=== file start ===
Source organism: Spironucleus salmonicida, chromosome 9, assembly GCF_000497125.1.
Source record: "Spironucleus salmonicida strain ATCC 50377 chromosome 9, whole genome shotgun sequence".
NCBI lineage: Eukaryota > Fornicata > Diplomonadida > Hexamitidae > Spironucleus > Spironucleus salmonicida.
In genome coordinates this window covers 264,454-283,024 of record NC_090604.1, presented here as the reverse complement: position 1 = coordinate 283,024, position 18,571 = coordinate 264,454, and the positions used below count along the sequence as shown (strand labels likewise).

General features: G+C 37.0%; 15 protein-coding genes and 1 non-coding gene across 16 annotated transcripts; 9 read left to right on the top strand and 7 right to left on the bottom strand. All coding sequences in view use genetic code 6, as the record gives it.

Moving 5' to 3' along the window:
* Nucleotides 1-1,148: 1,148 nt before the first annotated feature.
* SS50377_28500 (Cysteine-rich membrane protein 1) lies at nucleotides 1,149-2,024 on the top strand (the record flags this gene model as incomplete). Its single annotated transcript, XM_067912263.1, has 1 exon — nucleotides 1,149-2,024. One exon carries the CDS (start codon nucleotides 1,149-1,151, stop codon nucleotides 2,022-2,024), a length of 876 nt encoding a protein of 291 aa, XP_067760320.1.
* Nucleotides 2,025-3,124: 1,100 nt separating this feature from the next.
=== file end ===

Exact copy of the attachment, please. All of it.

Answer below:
Source organism: Spironucleus salmonicida, chromosome 9, assembly GCF_000497125.1.
Source record: "Spironucleus salmonicida strain ATCC 50377 chromosome 9, whole genome shotgun sequence".
NCBI lineage: Eukaryota > Fornicata > Diplomonadida > Hexamitidae > Spironucleus > Spironucleus salmonicida.
In genome coordinates this window covers 264,454-283,024 of record NC_090604.1, presented here as the reverse complement: position 1 = coordinate 283,024, position 18,571 = coordinate 264,454, and the positions used below count along the sequence as shown (strand labels likewise).

General features: G+C 37.0%; 15 protein-coding genes and 1 non-coding gene across 16 annotated transcripts; 9 read left to right on the top strand and 7 right to left on the bottom strand. All coding sequences in view use genetic code 6, as the record gives it.

Moving 5' to 3' along the window:
* Nucleotides 1-1,148: 1,148 nt before the first annotated feature.
* SS50377_28500 (Cysteine-rich membrane protein 1) lies at nucleotides 1,149-2,024 on the top strand (the record flags this gene model as incomplete). Its single annotated transcript, XM_067912263.1, has 1 exon — nucleotides 1,149-2,024. One exon carries the CDS (start codon nucleotides 1,149-1,151, stop codon nucleotides 2,022-2,024), a length of 876 nt encoding a protein of 291 aa, XP_067760320.1.
* Nucleotides 2,025-3,124: 1,100 nt separating this feature from the next.